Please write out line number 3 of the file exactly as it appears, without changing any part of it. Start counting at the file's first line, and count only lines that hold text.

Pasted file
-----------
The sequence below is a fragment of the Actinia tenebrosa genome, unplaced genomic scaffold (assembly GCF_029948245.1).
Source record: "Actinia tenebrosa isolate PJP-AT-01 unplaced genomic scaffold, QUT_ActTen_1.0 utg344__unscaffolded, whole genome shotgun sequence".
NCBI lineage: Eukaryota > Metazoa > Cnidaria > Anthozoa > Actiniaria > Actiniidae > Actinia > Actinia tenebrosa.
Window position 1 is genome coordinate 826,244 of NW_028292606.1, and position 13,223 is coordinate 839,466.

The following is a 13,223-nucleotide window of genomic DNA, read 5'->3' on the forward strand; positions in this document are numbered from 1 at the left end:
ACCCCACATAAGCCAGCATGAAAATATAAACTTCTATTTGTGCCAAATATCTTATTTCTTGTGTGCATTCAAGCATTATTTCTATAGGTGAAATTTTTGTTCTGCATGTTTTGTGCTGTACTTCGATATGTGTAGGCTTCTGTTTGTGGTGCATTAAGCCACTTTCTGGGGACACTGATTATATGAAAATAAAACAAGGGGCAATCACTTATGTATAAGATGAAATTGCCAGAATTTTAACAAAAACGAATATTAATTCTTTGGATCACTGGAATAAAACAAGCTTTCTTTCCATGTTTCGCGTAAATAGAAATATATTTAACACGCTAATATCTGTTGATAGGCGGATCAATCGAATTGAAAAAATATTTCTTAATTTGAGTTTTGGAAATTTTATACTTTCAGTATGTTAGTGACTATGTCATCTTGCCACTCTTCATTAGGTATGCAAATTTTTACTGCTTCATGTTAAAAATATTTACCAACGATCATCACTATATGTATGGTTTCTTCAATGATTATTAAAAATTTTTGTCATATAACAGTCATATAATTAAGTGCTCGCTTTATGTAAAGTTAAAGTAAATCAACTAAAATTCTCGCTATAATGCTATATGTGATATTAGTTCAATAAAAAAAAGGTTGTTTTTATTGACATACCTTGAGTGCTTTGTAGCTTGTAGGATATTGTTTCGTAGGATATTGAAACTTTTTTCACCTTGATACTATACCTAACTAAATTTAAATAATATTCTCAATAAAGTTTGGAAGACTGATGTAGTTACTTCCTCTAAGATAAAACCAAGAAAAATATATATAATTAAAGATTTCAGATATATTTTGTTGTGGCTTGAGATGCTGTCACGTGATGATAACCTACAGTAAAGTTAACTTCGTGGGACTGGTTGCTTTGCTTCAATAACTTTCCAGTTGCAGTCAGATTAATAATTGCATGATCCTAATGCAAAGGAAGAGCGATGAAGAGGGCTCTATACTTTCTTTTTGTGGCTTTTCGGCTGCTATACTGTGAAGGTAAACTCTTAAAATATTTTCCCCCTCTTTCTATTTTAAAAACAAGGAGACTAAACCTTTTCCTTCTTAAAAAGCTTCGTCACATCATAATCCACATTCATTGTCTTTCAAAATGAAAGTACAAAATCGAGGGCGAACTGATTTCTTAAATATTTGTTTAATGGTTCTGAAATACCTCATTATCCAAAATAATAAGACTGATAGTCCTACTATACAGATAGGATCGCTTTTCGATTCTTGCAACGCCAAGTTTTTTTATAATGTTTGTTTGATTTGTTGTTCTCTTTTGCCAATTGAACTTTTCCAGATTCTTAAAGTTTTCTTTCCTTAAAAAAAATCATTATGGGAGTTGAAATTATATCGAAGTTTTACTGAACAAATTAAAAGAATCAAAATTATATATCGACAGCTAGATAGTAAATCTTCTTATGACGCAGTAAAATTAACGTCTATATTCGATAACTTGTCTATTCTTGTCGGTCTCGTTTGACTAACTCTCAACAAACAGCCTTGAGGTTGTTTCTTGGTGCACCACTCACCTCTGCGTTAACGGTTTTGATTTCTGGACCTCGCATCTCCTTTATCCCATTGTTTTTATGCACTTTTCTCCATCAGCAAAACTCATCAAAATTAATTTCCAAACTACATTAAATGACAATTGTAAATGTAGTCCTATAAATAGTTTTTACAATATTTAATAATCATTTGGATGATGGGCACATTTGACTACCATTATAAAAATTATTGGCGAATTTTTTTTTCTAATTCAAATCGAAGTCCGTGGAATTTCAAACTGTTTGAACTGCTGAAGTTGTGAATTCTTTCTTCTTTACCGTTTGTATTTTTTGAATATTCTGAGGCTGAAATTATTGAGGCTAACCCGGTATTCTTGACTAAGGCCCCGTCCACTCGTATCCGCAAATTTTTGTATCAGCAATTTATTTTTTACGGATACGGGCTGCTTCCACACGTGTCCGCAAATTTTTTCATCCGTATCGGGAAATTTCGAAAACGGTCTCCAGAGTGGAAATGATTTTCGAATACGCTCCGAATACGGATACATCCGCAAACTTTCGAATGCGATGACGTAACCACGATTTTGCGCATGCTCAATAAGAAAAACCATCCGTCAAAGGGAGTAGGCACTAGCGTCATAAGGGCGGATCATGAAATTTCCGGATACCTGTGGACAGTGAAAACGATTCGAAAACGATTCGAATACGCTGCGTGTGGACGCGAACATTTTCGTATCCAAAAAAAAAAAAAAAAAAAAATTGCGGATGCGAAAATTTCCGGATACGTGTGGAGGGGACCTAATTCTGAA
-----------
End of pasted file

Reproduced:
NCBI lineage: Eukaryota > Metazoa > Cnidaria > Anthozoa > Actiniaria > Actiniidae > Actinia > Actinia tenebrosa.